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Crisis management in the Nixon White House

Via nixontapes.org, Nixon in action after Wallace was assassinated:

After conflicting reports to the President from the Secret Service described the assailant as everything from a middle-aged man to three teenagers, either acting alone or with an accomplice, Nixon, wishing to avoid what seemed to him like a potential government scandal on his watch, ordered Haldeman to instruct Ehrlichman to interfere and take control of the investigation. Nixon noted, “I’m not going to let them get away with this this time. They are to report to me directly. I don’t want to read it in the press, and I don’t want to hear it on the radio. I want a report, and I don’t want any cover up. You know, this could be like the Kennedy thing. This son of a bitch Rowley is a dumb bastard, you know. He is dumb as hell. We’ve got to get somebody over there right away. Get Ehrlichman on him! Get Ehrlichman over there right away, Bob, to work on it. Don’t you agree? Secret Service will fuck this up! They do everything!” Finally, on the basis that one of Wallace’s body guards—who included fifty Secret Service agents and a detail of the Alabama State Police—was injured in the shooting, Nixon ordered the FBI to take jurisdiction of the investigation away from the Secret Service: “Get the FBI. Order, at my direction, the FBI!”[5]

The investigation soon came under control. Within the hour, the FBI traced the gun to a purchase made on January 13, 1972, by an Arthur Herman Bremer, white male, 21 years old, from West Michigan Street in Milwaukee, Wisconsin. Bremer had been previously arrested by the FBI for carrying a concealed weapon in November 1971.[6] He was described as “a loner” and seeking attention. Once these details became known to the President, Nixon’s concerns shifted to how the press would report the shooting. As the President instructed Ehrlichman, “Keep the heat on them, because don’t let us make the mistake that was made of the Kennedy thing. […] You don’t realize the forces that could let loose in this, you know. This fellow [Wallace] was a Goddamn demagogue, a hate monger, and he could let loose horrible forces, and we have got to be doing the right thing, John. That’s what you’ve got to understand.”[7]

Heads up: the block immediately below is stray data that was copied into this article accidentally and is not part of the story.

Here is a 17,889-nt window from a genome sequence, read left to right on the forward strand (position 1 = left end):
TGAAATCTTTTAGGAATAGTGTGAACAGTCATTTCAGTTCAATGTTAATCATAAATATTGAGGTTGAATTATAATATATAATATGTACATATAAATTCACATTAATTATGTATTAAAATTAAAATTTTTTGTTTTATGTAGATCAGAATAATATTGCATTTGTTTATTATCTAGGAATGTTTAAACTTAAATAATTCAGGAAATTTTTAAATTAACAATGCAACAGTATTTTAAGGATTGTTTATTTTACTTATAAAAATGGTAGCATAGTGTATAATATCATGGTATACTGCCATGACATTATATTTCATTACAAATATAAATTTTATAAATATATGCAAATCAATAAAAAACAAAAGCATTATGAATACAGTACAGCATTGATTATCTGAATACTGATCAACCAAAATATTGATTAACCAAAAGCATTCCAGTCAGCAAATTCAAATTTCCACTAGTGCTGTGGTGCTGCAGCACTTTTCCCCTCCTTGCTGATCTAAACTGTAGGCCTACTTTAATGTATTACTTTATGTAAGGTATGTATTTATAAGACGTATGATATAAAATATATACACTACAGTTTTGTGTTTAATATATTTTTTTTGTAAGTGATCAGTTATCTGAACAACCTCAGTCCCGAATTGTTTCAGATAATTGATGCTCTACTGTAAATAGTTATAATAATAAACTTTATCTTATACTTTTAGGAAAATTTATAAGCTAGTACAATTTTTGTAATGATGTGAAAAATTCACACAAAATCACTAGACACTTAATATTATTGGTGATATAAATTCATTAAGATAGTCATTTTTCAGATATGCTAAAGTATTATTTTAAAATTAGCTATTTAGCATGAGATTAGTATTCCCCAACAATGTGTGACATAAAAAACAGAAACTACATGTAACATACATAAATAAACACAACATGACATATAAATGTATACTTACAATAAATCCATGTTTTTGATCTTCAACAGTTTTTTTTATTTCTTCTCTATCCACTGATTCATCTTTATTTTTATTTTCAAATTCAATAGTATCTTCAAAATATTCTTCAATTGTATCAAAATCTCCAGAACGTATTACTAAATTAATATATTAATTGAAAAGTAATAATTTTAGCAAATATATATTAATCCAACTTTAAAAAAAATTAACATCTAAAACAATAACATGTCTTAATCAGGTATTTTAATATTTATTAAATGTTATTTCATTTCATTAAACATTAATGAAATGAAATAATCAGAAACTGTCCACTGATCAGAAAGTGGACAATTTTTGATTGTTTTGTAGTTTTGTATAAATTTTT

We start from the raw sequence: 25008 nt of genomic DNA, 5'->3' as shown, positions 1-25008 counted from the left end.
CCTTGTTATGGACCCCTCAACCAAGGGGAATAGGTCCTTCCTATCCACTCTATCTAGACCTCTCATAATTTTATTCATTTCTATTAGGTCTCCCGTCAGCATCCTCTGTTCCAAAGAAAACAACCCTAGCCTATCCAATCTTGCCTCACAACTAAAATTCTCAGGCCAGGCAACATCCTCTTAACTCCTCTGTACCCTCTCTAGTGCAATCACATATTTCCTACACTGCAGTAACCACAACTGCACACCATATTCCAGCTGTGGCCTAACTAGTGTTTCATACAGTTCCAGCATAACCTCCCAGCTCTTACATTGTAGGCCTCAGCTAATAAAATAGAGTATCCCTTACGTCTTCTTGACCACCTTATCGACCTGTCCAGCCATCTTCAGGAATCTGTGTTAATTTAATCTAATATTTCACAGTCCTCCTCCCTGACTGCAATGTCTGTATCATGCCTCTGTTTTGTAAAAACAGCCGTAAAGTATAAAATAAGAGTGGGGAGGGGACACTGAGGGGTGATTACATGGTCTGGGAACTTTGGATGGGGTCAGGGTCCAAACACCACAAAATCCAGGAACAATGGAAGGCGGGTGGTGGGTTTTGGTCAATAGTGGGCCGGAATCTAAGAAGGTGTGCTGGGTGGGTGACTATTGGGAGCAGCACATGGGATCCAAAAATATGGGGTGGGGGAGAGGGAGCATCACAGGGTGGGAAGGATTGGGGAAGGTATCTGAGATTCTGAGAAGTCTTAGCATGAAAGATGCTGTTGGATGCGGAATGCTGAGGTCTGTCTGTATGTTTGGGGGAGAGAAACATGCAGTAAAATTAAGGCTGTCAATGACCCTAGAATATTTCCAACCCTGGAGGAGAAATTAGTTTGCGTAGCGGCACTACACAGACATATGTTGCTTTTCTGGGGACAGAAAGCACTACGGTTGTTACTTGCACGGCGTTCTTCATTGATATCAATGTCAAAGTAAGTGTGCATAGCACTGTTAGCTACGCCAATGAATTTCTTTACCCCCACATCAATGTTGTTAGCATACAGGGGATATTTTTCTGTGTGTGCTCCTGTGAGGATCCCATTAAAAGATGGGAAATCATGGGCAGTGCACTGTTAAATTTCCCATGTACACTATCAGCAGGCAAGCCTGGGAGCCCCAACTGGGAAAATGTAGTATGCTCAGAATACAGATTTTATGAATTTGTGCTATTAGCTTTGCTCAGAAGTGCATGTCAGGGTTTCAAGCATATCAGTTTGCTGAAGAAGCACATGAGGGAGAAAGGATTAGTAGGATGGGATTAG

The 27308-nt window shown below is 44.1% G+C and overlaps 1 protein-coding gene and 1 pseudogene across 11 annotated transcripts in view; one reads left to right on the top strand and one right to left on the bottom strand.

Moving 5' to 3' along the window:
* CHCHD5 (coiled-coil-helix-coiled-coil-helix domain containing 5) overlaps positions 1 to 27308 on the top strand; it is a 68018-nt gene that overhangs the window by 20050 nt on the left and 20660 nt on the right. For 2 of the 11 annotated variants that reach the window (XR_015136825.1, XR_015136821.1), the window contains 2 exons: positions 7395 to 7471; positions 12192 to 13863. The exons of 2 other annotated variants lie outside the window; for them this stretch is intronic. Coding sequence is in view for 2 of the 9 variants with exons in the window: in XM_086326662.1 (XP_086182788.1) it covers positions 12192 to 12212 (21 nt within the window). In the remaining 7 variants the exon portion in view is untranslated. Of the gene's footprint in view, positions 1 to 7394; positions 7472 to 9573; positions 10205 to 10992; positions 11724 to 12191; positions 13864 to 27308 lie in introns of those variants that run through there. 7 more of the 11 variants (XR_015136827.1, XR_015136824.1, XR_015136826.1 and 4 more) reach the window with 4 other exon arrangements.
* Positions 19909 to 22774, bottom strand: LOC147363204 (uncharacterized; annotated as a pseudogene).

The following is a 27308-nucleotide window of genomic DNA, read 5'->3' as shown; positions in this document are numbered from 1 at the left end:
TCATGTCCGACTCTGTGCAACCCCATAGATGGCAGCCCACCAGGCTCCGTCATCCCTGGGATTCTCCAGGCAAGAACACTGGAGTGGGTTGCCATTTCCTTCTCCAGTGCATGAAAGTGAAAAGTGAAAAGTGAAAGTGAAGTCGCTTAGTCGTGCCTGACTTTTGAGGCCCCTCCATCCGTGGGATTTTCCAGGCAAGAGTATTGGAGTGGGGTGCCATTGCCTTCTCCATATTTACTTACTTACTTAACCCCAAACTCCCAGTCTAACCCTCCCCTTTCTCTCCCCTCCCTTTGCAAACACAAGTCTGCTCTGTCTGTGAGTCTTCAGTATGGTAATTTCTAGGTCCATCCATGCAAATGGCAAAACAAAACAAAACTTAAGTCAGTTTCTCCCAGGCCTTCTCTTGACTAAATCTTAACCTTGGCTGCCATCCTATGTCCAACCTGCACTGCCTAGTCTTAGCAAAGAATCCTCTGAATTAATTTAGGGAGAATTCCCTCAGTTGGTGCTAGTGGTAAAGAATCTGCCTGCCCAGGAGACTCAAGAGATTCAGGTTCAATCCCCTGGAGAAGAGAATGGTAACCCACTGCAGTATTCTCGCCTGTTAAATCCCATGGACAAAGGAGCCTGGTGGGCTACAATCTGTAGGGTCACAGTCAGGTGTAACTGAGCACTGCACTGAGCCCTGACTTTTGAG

Meanwhile, Nixon instructed Haldeman to have Colson put a report out to the press: “Put a call in immediately to [White House Deputy Director of Communications Kenneth] Clawson, or somebody […] to the effect that the first reports of the [Bremer] interrogation [are] that a McGovern/Kennedy person did this. Know what I mean? Rumors are going to flow all over the place. Put it on the left right away.” Later, Nixon further elaborated, “Just say he was a supporter of McGovern and Kennedy. Now just put that out. Just say you have it on ‘unmistakable evidence.’” When Colson returned to the EOB after meeting with Clawson to execute the President’s order, Nixon asked, “You sell it?” Colson summarized: “You don’t have to sell it to this fellow [Clawson]. He says, ‘of course, of course he’s a student radical, naturally.’ I said, ‘of course, he’s from Wisconsin, that he worked in McGovern’s campaign.’ […] [laughter] You don’t have to sell him. He’s already convinced.”[8]

Plus ça change, plus c'est la même chose...

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